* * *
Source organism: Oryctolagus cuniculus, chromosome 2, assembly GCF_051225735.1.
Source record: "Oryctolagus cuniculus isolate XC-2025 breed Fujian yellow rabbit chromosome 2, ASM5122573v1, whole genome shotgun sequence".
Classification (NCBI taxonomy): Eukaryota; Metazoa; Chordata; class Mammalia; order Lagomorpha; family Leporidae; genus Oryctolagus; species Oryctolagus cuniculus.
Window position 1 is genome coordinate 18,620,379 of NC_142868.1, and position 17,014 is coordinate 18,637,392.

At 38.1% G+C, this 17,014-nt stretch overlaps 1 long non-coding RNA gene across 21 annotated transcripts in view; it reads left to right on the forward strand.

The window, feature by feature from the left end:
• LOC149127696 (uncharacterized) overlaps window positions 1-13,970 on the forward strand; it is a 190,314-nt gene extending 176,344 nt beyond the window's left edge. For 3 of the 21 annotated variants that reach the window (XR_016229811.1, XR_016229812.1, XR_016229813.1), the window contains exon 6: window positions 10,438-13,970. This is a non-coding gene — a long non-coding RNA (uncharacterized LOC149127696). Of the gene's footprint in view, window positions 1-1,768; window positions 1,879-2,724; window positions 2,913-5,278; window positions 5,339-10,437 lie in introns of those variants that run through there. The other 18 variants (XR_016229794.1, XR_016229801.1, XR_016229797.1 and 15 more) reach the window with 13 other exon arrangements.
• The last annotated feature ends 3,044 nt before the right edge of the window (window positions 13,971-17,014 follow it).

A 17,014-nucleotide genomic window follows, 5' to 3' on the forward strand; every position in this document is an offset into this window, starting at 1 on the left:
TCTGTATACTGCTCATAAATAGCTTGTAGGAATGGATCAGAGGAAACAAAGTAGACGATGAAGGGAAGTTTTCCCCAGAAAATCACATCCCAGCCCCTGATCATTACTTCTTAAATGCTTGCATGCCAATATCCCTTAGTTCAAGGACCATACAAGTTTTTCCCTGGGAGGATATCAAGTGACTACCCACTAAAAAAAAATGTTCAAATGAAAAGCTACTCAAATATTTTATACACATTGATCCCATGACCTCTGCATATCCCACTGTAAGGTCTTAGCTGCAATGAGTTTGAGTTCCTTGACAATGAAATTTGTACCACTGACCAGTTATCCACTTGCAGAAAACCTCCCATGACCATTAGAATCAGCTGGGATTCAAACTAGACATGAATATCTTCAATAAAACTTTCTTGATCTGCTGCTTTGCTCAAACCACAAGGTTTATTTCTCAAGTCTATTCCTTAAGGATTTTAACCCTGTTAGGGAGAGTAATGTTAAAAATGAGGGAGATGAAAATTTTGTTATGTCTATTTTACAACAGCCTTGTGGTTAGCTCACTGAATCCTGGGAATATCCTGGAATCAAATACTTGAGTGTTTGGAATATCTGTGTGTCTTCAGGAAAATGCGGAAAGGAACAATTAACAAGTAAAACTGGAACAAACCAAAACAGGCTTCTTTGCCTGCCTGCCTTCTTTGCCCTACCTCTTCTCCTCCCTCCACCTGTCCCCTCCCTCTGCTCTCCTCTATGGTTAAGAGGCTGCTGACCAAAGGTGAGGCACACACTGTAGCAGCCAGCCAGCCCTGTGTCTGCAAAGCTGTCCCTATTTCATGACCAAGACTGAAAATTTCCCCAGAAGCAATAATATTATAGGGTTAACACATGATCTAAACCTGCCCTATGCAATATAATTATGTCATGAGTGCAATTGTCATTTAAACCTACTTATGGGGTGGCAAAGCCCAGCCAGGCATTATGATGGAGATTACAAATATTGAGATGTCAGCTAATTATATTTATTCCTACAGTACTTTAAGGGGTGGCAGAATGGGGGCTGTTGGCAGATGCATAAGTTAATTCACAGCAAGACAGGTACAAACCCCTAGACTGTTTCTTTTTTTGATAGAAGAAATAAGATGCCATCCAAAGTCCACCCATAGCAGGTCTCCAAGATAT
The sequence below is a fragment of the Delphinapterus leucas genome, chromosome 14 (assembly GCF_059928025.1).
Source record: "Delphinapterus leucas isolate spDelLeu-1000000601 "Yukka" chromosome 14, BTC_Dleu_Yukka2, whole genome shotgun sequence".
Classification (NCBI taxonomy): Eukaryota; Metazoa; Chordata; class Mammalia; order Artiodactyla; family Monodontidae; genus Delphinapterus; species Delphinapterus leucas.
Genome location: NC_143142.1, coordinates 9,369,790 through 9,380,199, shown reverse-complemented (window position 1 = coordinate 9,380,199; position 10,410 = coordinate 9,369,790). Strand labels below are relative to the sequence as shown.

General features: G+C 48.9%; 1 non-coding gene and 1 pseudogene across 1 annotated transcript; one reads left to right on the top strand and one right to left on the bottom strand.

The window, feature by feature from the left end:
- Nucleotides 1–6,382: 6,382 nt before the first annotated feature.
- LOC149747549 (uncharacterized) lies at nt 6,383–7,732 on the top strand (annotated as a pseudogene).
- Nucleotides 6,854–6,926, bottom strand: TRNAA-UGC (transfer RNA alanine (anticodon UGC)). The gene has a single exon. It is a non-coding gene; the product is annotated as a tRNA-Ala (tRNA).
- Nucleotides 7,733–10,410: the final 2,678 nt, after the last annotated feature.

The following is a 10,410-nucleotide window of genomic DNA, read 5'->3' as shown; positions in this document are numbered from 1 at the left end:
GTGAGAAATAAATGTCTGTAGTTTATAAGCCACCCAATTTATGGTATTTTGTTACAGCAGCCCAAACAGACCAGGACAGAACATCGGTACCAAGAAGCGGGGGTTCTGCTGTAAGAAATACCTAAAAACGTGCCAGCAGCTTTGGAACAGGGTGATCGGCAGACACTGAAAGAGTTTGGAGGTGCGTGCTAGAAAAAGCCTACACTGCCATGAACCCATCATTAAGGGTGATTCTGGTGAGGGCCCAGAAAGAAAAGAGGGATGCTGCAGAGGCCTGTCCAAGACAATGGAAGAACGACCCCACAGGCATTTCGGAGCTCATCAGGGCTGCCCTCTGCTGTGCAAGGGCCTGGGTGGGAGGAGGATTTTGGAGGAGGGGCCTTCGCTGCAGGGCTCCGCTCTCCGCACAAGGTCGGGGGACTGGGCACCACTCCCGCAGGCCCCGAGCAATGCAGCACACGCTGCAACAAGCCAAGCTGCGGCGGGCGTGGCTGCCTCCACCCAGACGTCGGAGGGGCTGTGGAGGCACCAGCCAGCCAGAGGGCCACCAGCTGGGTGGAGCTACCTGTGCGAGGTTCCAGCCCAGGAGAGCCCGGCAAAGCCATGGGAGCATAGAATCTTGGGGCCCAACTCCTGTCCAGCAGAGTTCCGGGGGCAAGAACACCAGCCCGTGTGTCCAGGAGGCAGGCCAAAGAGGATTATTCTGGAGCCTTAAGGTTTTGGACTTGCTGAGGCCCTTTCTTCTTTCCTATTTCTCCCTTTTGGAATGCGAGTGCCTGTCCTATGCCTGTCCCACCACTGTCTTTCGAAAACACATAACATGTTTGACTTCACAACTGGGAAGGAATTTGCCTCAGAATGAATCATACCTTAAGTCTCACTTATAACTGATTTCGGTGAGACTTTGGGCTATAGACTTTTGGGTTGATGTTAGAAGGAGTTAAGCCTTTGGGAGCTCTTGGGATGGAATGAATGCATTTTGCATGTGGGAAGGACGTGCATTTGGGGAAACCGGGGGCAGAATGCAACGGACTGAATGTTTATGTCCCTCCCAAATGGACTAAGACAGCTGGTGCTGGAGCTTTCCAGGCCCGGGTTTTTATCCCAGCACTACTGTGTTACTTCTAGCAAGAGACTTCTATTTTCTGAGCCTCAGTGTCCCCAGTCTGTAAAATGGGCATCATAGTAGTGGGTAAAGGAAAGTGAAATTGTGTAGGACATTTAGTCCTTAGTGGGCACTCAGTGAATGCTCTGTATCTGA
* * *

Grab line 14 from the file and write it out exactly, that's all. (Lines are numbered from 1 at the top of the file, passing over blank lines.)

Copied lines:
Genome location: NC_143142.1, coordinates 9,369,790 through 9,380,199, shown reverse-complemented (window position 1 = coordinate 9,380,199; position 10,410 = coordinate 9,369,790). Strand labels below are relative to the sequence as shown.